Name at least 4(four) different type of processors that can be used as the core of an embedded system.
- General Purpose Processor (GPP)
- Embedded Processor
- Digital Signal Processor
- Media Processor
- Application Specific System Processor(ASSP)
- Multiprocessor system using GPP and ASSPs
- GPP Core or ASIP core integrated into Application specific Integrated Circuit ASIC orVLSI integrated with processor units on ASIC VLSI Chip.
What is a charge pump? Give at least one example where charge pump is used.
An Internal power source is required for a system. But when a system does not have a power source of its own, they connect to either an external power source or a charge pump.
A charge pump uses arrays of capacitors to increase voltage in a circuit. In this way, you can drive higher voltage loads from logic voltages of 3 – 5 volts. A charge pump consists of a diode in the series followed by a charging capacitor. The diode gets forward bias input from an external signal; for example, from an RTS signal.
A common application for charge pump circuits is in RS-232 level shifters where they are used to derive positive and negative voltages (often +10 V and -10 V) from a single 5 V or 3 V power supply rail.
What is index register and segment register?
Index registers are used to provide more flexibility in addressing modes, allowing the programmer to create a memory address by combining the contents of an address register with the contents of an index register (with displacements, increments, decrements, and other options). In some processors, there are specific index registers (or just one index register) that can only be used only for that purpose. In some processors, any data register, address register, or general register (or some combination of the three) can be used as an index register. Intel 80×86: 7 of the 8 general purpose registers may be used as an index register.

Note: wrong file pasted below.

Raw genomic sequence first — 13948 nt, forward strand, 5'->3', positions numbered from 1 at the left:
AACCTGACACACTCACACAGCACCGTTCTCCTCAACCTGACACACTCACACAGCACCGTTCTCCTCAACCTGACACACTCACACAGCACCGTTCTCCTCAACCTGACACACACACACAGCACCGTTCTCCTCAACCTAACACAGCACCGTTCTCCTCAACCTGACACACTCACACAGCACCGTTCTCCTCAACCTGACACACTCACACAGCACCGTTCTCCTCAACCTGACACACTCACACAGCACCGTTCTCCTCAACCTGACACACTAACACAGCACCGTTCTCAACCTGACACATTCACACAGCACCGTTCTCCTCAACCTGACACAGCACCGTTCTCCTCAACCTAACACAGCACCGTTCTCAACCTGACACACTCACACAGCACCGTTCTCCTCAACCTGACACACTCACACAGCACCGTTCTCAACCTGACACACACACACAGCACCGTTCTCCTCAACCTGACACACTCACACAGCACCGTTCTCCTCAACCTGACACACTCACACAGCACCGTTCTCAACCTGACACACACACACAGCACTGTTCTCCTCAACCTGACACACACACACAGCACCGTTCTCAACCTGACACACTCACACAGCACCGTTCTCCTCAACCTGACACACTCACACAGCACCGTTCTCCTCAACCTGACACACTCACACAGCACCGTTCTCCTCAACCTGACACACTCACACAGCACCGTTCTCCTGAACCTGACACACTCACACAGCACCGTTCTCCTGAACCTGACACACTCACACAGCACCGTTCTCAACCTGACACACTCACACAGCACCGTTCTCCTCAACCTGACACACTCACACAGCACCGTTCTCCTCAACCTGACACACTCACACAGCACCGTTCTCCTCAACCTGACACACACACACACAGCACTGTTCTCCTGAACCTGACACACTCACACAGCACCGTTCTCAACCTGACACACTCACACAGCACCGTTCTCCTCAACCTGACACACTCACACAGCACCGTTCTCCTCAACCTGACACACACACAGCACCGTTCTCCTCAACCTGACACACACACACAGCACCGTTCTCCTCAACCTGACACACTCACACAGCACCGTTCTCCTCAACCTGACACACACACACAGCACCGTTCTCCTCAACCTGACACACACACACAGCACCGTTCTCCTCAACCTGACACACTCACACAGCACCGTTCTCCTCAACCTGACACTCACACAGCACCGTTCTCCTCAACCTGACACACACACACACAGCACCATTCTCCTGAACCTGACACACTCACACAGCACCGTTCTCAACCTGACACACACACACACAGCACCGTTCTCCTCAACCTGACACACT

Base registers or segment registers are used to segment memory. Effective addresses are computed by adding the contents of the base or segment register to the rest of the effective address computation. In some processors, any register can serve as a base register. In some processors, there are specific base or segment registers (one or more) that can only be used for that purpose. In some processors with multiple base or segment registers, each base or segment register is used for different kinds of memory accesses (such as a segment register for data accesses and a different segment register for program accesses). These registers are a part of the x86 “Segmentation Memory Model” and are rarely used due to the advent of “flat” memory space. Despite their depreciation during the evolution of the x86 architecture, these registers are still required to have a valid values during normal CPU operation.
What are Virtual Devices? Give two examples of virtual devices.
A virtual device in Unix is a file such as /dev/null or /dev/urandom, that is treated as a device, as far as user level software is concerned, but is generated by the kernel without reference to hardware.
For instance when /dev/null is written to, the kernel tells the program it wrote everything to it (without actually writing it anywhere), and when read from, the reading program is told that it has reached the end of the file. It is a device file (it can be made with mknod for instance), but does not reference any hardware.
File and Pipe are the examples of Virtual devices.
What are the advantages of re-entrant functions in embedded system software?
A reentrant function is one that can be used by more than one task concurrently without fear of data corruption. Conversely, a non-reentrant function is one that cannot be shared by more than one task unless mutual exclusion to the function is ensured either by using a semaphore or by disabling interrupts during critical sections of code. A reentrant function can be interrupted at any time and resumed at a later time without loss of data. Reentrant functions either use local variables or protect their data when global variables are used.
A reentrant function:
- Does not hold static data over successive calls
- Does not return a pointer to static data; all data is provided by the caller of the function
- Uses local data or ensures protection of global data by making a local copy of it
- Must not call any non-reentrant functions
- Embedded systems have space constraints. Reentrant functions reduce space requirements.
- Maintenance of a single source
- Proper handling of software interrupts.
- Avoiding data corruption.